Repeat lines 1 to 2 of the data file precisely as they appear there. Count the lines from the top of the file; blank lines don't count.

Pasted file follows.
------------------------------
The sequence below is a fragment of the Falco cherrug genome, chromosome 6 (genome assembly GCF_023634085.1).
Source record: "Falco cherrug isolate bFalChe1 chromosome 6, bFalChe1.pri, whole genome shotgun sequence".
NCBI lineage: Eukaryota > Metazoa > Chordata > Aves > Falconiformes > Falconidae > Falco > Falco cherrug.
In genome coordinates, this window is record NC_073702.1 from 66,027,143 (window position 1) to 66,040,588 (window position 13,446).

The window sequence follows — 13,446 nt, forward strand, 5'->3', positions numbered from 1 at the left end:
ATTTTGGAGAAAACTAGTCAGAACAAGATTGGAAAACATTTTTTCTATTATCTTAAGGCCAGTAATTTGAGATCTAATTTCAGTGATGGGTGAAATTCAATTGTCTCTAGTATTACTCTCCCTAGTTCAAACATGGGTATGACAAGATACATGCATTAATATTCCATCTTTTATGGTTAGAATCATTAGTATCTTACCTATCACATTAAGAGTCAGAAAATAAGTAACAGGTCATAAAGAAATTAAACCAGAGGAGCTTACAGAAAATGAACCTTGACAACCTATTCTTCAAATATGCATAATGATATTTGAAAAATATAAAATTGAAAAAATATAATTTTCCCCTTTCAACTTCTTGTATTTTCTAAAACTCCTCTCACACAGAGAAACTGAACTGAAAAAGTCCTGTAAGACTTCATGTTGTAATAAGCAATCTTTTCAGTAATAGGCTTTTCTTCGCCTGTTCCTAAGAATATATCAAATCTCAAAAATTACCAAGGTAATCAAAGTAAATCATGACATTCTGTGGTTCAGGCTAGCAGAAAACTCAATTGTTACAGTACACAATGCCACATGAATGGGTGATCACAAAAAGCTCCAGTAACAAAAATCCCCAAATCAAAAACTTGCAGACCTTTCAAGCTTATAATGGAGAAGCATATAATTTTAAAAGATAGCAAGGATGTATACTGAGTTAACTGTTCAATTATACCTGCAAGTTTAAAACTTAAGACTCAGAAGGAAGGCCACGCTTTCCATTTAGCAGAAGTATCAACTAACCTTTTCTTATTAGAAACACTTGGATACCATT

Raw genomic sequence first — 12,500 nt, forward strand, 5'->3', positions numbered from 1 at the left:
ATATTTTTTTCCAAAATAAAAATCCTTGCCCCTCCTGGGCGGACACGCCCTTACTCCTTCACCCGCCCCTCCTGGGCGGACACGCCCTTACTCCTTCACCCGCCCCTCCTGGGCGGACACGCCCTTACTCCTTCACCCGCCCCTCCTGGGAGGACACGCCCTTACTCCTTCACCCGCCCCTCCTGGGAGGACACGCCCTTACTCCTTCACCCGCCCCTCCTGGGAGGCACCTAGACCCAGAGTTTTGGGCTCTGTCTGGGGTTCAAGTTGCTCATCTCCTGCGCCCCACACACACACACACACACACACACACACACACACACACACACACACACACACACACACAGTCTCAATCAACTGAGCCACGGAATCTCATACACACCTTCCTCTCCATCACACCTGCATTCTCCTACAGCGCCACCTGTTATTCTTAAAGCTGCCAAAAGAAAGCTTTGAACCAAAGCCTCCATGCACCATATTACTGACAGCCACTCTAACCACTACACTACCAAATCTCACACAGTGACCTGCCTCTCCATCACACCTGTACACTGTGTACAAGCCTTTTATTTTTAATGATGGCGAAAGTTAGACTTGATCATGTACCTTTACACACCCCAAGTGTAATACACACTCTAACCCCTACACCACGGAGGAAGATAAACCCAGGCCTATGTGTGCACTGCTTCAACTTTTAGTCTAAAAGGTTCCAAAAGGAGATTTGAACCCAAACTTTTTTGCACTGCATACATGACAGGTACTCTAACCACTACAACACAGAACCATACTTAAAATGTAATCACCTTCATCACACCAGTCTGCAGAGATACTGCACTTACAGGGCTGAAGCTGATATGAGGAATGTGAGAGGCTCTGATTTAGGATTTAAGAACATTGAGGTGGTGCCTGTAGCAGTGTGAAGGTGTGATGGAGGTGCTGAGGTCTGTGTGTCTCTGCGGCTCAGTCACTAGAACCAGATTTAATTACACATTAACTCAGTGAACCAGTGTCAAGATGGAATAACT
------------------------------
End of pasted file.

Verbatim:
The sequence below is a fragment of the Falco cherrug genome, chromosome 6 (genome assembly GCF_023634085.1).
Source record: "Falco cherrug isolate bFalChe1 chromosome 6, bFalChe1.pri, whole genome shotgun sequence".